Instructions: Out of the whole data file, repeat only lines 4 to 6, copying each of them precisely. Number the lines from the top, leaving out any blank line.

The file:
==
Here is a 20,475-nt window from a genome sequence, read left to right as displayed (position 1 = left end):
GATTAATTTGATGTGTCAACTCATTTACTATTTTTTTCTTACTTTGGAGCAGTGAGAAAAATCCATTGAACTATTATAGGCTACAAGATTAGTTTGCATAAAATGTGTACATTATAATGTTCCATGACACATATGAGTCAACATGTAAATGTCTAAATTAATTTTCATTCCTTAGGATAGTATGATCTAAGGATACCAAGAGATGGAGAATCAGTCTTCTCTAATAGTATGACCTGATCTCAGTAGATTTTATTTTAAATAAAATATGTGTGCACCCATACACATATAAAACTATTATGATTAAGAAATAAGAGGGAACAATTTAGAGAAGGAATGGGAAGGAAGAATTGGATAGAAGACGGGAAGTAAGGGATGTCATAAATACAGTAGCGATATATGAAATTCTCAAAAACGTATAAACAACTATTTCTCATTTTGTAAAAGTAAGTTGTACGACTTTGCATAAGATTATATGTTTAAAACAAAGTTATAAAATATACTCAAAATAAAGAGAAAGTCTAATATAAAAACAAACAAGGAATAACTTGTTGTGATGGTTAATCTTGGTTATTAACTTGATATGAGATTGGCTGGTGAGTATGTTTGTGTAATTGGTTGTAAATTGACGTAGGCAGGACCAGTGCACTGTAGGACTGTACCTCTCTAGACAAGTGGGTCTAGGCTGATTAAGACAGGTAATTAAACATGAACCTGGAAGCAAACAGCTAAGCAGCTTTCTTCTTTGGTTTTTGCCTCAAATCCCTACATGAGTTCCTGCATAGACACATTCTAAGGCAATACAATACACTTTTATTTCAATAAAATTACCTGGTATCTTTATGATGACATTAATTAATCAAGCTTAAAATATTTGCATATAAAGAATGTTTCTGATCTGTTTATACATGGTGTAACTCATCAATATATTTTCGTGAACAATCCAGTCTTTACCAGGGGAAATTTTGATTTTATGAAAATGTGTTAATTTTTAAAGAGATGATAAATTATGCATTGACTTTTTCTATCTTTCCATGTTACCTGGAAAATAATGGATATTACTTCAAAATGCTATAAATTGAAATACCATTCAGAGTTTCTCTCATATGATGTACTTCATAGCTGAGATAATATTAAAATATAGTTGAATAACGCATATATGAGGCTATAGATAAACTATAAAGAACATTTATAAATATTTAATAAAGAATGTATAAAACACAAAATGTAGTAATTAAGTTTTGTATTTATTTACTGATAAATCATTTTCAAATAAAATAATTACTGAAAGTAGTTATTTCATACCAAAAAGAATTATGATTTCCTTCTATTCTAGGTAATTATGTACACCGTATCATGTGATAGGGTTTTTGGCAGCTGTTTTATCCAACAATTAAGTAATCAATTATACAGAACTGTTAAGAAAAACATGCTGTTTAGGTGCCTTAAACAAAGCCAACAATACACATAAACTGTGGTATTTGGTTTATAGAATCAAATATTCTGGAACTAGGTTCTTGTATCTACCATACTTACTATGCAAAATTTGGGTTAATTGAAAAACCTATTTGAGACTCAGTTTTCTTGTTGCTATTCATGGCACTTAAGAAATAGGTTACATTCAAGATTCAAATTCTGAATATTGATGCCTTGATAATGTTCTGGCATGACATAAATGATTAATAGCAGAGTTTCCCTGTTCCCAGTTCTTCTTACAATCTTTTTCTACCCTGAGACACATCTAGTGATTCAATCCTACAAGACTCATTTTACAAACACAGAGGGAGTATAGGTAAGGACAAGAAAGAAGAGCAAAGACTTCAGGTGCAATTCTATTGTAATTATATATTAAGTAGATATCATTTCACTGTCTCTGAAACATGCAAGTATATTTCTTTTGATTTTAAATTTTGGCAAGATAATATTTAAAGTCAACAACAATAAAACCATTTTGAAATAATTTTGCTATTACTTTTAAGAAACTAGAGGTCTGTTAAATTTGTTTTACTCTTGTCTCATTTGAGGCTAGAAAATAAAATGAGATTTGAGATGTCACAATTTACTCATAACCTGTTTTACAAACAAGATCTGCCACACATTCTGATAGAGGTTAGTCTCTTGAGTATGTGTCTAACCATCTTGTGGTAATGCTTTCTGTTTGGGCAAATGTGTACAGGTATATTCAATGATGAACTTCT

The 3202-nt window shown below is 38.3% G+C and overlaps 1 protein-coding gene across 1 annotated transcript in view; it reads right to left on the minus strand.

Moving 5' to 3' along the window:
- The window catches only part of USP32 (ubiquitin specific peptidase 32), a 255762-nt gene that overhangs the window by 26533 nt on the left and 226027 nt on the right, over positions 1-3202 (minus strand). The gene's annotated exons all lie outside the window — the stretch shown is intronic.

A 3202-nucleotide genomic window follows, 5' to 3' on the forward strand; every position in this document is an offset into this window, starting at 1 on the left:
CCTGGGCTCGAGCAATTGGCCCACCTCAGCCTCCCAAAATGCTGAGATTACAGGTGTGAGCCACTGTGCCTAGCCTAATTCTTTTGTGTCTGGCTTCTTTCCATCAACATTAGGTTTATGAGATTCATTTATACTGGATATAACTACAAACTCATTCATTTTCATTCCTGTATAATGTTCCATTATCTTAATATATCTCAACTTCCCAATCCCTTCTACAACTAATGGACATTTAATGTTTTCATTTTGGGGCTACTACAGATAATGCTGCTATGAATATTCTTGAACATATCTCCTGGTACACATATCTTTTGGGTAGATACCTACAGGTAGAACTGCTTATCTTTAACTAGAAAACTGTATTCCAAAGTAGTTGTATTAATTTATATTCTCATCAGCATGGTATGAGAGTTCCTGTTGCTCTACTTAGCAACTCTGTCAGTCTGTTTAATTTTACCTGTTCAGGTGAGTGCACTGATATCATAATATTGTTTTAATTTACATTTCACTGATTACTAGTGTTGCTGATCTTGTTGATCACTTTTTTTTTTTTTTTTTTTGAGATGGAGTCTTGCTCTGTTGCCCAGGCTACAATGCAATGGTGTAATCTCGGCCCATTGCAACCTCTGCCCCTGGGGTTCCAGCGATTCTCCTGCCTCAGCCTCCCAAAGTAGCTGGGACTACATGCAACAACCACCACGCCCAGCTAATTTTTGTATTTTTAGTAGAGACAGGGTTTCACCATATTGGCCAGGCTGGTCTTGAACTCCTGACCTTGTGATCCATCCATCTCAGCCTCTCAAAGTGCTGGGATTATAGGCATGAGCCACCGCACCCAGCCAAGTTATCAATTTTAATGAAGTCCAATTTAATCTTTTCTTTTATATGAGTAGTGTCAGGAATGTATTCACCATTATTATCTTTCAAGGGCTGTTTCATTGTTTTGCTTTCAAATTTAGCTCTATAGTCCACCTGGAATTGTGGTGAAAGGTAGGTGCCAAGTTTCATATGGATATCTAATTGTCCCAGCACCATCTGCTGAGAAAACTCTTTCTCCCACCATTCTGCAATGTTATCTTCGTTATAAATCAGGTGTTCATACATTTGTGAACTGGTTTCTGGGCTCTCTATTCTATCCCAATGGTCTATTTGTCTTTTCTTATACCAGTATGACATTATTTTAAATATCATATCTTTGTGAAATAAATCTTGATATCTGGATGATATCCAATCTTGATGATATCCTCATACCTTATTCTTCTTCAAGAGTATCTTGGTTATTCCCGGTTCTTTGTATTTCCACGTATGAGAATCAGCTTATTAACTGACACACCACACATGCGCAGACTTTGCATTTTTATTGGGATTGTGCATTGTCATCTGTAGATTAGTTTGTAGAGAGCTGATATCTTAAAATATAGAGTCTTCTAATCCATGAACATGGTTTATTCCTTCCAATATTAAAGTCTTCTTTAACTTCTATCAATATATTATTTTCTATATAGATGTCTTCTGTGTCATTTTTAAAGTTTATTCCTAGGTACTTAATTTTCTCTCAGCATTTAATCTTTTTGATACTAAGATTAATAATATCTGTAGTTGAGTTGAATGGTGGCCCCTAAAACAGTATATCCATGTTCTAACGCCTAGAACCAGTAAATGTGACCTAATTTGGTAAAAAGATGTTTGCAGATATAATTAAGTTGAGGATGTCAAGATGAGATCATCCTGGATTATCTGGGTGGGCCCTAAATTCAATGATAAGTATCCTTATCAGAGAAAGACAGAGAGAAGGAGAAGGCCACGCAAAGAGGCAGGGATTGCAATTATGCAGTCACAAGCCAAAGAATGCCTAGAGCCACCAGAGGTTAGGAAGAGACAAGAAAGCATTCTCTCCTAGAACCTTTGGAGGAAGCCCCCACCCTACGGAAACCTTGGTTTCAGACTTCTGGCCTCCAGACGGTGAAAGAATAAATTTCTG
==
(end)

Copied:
Moving 5' to 3' along the window:
- The window catches only part of USP32 (ubiquitin specific peptidase 32), a 255762-nt gene that overhangs the window by 26533 nt on the left and 226027 nt on the right, over positions 1-3202 (minus strand). The gene's annotated exons all lie outside the window — the stretch shown is intronic.

A 3202-nucleotide genomic window follows, 5' to 3' on the forward strand; every position in this document is an offset into this window, starting at 1 on the left: